When you start reading up about 1,3,7-Trimethylxanthine you realise just how bizarre it is that humans decided that making a drink out of it was a good idea. Caffeine is a natural insecticide, and plants that contain caffeine have a bitter taste that deters animals from eating the fruit, beans or leaves. In other words, it's a substance that evolved in plants as a way of making them taste bad. Yet we love the stuff, and nowhere is that love more manifest than in America; there, caffeine consumption is frequently regarded (and occasionally parodied) as proof of masculinity and in popular culture it's a widespread trope. The quest for stronger and stronger doses is a national obsession. According to one content table I found on the web, some US energy drinks will give you a hit of 160 mg in a single serving and that's double the dose you get from a can of Red Bull. I have no idea what a Spike Shooter tastes like, but 300 mg of caffeine in a can is over the top, even by my standards. If it were any other drug, there would be outrage that companies are ramping up dosages in their products, but with caffeine, their efforts are applauded. Unlike other addictive substances, caffeine is regarded warmly by pretty much everyone, and the reason is simple: "caffeine results in a higher overall arousal level, more profound processing of both attended and unattended information, and acceleration of motor processes." In other words, it does a fine job of perking people up - and I was surprised to discover that the expression "perk up" has been around since the 16th century. It comes from the Old English word "perker" meaning to perch, not from any association with the coffee percolator which was invented two hundred years later.

I can't imagine western civilisation surviving for more than a week without caffeine. I'm not alone, either. You've only got to read the highly entertaining story of how Phil Broughton started up his company Funranium Labs to realise that making The Black Blood of the Earth is a labour of love. I want to try some; if it's good enough for Warren Ellis, it's good enough for me.

If total abstinence isn't the answer, maybe slowly weaning myself off caffeine is a better way forwards: I'm going to give up the cola and try and limit myself to one cup of coffee a day for a while. Let's see how I get on with that.


With the evenings drawing in I like to sit on the back step after dusk and look at the stars. Before I do, I pay a visit to the Heavens Above website to see if there are any interesting satellites going over that I can watch out for. But at the moment, I have a problem: everything in the back garden has grown so successfully over the last couple of years that I don't have that much of a view of the sky any more. One thing that really brings home how long I've lived here is that a small shrub I planted in the rockery by the back door is now an imposing tree that reaches up to roof level. This wasn't what I expected, as the label on it suggested it would only grow to a height of five or six feet. It's much too big and it now blocks my view of the back garden, so sadly it's time for it to go. It's also time I got the back hedge trimmed - it's about twice the height I like to keep it at. With all that out of the way, I should be set for some decent autumn skywatching. Lets hope we get a few clear nights.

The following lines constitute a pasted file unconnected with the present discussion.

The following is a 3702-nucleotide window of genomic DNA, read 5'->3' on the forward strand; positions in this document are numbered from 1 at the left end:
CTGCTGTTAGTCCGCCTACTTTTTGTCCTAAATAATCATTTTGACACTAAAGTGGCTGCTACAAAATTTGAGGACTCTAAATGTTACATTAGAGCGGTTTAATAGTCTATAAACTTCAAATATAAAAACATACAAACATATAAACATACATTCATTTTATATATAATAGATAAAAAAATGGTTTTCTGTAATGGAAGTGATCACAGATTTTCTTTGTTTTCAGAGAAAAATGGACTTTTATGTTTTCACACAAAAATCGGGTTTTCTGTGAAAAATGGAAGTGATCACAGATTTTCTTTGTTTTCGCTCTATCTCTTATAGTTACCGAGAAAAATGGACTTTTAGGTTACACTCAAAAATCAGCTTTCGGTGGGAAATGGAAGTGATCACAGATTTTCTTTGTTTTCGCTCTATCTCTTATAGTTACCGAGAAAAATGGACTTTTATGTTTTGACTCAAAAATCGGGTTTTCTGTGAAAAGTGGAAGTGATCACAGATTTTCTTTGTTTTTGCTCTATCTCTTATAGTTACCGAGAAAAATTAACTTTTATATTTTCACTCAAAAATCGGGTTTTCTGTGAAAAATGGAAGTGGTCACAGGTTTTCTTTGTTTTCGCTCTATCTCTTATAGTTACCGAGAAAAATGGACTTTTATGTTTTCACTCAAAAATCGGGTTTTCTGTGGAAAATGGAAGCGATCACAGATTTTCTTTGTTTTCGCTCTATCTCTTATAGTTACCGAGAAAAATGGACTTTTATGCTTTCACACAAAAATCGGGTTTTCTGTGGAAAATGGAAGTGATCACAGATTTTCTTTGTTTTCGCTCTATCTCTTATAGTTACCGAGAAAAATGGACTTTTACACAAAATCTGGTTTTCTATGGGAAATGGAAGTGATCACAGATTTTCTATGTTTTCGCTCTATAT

Thanks to just about everyone on the William Gibson Board I've been earwormed by Fighting Trousers, a track by that most eminent purveyor of chap-hop, Professor Elemental.

"Geoffrey, get off the drums."


Despite me saying that I could find no reason to want one, the Moleskine-esque approach of Wacom's What is Inkling? website has resulted in me er, wanting one. It's a clever concept, and it appears to be both well designed and brilliantly executed. It's the fact that sketches are stored as vector art that fascinates me. Ideal for Flash developers, innit?


Speaking of graphics, I've updated my Graphics Page after spending Sunday morning scanning in loads of my old artwork and posting it on Flickr.


The Ranting Dragon have an introductory guide to steampunk up at their site, and I'm delighted to see that fellow denizen of the WGB and talented author-in-his-own-right Tim Akers got his debut novel Heart of Veridon in their list of the Top 20 Steampunk Novels. And deservedly so, because it's a cracking read - as is its sequel, Dead of Veridon. Go Tim!


The BBC were running a story today about a group of UK engineers who are planning to reopen communications with a 40-year-old satellite which has not been contacted successfully since 1996. Not a trivial task, as all they had to go on to recreate the ground segment (the hardware that transmits instructions to the satellite and receives its signals back) was a couple of pages of scribbled notes! The "Black Arrow" rocket that originally placed it into orbit looks like it sprang fully formed from a script for Thunderbirds...


I was very surprised to recognise the National Trust property Dyrham Park on Doctor Who this week - it's a stately home just off Junction 18 on the M4, and it was used as the "dolls house" location where much of the episode's action took place. The rest of the episode's exteriors were filmed at a block of flats in the heart of Bristol, down by the river and next door to the Velindra on Commercial Road, so for me it was very much a local episode, for local people. Night Terrors was written by League of Gentlemen writer and star, Mark Gatiss. You see what I did there?